The greatest baseball player I ever saw was Willie Mays.  He had the skills to accomplish every possible feat in the game: he was fast on the bases, he had a very strong throw, he could hit for power and average and he could field- he was a golden glove.  I believe he holds the record for outfield putouts which upon reflection is an amazing notion.  He literally roamed the outfield from center-field catching balls that seemed un-catchable.

His most famous catch was recorded in a world series when Cleveland's Vic Wertz smashed a deep drive over his head in center-field.  With his back to everyone including the ball, Mays reached out for it towards the stands.  Most were amazed at the catch without realizing that his accompanying throw that he whipped in one motion was just as amazing.  Commentator Bob Costas explained in a tribute video that nobody believed the ball could have been caught!  Bob Feller on the other hand, disagreed.  Feller disclosed that the players knew Willie would catch the ball all along because Mays had a famous 'tell': tapping his glove with his fist signaled to everyone that he had tracked the ball and there was no way he would miss.[Sure enough if one watches the film, Mays indeed taps his glove before the catch]

I once witnessed Willie Mays evading a collision with Bobby Bonds (who played right-field) making the catch behind Bonds!  Mays had such energy and he exuded enthusiasm as he played.
In my youth, I played center-field from 13 years old through High School.  Mays was the paradigm. Once during a 13 year old Allstar game, I too made a catch that is seared in my memory not necessarily because the catch was a good one but rather because the announcer stopped the game to encourage enthusiasm and excitement.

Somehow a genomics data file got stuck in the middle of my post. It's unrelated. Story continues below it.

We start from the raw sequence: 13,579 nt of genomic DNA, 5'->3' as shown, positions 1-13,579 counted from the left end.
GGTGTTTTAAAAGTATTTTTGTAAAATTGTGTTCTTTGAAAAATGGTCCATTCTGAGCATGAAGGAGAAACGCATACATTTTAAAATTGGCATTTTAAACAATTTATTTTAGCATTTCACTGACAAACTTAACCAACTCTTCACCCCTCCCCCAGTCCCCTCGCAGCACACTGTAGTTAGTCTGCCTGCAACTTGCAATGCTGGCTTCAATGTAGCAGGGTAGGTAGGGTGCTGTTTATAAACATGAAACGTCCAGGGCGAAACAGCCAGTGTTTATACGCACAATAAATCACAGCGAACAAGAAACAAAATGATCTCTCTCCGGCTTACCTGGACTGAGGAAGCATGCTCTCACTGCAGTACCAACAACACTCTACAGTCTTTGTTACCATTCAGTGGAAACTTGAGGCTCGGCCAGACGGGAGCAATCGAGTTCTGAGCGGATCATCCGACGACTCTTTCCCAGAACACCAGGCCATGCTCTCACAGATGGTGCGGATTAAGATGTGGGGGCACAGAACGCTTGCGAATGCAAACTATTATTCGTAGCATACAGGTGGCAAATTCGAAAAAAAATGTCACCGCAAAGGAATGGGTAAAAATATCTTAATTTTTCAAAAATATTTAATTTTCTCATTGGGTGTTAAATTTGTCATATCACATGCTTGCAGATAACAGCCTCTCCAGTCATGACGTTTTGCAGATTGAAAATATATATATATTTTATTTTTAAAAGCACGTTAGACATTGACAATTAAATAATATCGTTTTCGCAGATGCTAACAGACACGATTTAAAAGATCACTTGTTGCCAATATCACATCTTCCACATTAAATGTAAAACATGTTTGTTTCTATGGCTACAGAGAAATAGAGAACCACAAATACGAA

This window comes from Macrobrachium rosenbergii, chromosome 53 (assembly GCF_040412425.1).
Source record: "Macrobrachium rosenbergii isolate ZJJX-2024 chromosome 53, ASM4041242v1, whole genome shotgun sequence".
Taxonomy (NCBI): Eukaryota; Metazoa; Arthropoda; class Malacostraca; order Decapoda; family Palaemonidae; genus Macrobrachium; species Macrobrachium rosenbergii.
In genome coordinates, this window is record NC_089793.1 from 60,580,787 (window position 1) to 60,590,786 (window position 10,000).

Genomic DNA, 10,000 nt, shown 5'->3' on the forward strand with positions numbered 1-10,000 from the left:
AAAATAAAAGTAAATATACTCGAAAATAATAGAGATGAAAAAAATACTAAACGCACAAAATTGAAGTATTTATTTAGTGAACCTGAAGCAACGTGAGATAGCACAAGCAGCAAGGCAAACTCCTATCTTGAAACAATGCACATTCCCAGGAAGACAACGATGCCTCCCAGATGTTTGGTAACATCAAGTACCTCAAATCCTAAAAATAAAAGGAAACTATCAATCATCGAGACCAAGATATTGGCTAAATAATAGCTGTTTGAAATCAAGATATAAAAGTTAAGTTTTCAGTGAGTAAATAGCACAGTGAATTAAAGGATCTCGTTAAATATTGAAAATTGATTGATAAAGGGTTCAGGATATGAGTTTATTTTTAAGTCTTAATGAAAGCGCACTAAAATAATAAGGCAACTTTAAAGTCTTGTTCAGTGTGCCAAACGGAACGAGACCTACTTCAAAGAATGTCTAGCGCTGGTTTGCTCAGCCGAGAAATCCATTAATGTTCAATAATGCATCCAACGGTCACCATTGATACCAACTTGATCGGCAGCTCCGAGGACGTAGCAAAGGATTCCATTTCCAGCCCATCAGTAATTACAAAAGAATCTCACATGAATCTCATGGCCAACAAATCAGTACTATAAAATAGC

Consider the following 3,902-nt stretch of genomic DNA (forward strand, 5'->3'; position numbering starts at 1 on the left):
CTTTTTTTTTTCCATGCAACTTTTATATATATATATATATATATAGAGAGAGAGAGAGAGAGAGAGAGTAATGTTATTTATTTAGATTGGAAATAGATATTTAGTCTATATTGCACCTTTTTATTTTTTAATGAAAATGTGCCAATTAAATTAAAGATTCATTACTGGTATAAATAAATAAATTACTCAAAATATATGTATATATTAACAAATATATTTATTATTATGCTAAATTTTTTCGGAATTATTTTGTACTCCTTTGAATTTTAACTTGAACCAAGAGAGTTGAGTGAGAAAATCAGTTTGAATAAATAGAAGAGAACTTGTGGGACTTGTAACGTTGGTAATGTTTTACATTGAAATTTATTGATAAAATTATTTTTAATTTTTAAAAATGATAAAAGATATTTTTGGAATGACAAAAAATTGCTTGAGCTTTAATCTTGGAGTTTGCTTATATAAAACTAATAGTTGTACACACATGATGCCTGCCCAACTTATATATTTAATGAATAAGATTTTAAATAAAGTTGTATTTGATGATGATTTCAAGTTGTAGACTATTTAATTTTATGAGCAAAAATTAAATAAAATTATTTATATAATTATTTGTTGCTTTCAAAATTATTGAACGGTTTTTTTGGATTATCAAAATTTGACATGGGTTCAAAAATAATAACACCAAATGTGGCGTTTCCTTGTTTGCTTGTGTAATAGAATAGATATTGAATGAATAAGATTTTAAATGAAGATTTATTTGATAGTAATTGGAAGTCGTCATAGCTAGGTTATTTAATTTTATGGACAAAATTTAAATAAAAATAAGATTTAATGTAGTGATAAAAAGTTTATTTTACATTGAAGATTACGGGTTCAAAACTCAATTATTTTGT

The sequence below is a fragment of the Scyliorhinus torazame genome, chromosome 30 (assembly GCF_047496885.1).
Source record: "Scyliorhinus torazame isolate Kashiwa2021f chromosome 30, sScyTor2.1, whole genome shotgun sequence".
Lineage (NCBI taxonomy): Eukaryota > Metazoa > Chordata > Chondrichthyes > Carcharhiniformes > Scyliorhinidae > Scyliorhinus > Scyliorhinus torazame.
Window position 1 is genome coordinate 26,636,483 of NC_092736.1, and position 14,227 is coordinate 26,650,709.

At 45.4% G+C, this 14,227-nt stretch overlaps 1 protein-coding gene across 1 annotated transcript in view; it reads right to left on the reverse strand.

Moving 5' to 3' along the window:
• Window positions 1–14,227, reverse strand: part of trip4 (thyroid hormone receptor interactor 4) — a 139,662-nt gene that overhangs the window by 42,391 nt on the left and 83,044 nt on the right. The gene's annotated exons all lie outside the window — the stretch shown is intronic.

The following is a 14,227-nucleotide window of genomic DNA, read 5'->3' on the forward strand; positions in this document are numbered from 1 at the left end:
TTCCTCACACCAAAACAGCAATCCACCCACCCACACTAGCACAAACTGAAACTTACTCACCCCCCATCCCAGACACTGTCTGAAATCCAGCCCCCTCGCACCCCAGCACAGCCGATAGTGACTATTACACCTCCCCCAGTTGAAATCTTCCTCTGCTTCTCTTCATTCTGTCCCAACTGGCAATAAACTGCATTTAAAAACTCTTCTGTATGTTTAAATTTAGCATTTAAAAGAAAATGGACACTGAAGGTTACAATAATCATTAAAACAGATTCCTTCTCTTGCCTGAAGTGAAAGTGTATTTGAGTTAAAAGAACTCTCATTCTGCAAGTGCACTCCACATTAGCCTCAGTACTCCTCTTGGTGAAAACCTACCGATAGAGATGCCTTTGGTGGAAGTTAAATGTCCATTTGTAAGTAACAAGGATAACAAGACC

With less than two outs with a man on third base, the play was at home.  I was playing straight away at medium depth.  I crouched into position on the balls of my feet ready for the pitch.  It was a fast ball down the middle of the plate that must have looked like a grapefruit to the hitter because he met it easily and hit it squarely.  It was a rifle shot that was quickly sinking behind second base.  I also took off like a shot digging closer and closer to the ball hoping I could cut it off before it bounced to the ground.  I lengthened each stride drilling my cleats harder and harder with each step trying desperately to increase my speed.  As I realized there was a slight chance at gloving the ball, I extendesd my glove just atop of my shoe strings of my right foot catching the ball and in one motion I fired a peg to the plate as I tumbled over myself.  The runner on third held up!  I was happy that I did my job.

All of sudden, the official league announcer spoke into the loud speaker, "Ladies and Gentlemen is this not a great ball game?!  Have we seen some great plays today?!  Let's give a great round of applause to that little center-fielder!"  I was stunned and embarrassed, looking down into the grass trying to ignore the attention directed at me.  It was the first time I was ever publicly acknowledged as a ball-player and didn't know what to do.  Eventually, I was able to say thanks to those individuals who came up to compliment me.

When the verse says "Serve Hashem with joy" the true meaning is to be passionate and enthusiastic in what ever one does just like Willie Mays played baseball because the passion and enthusiasm are contagious creating a much more exciting, better world.

Saturday, June 14, 2014

The Bunt

Sometimes one finds oneself tested, and one never knows the outcome until the situation presents itself to apply all one's ability to the test. The Ramban teaches that each person has a potential and sometimes that potential translates to actual accomplishment because life contains many tests, trials and tribulations.  The Ramban tells us that Hashem never gives an impossible test; His tests are always meant to transform one's potential energy into actual energy resulting in a fortification of not only one's self esteem but also a means of building a positive reputation.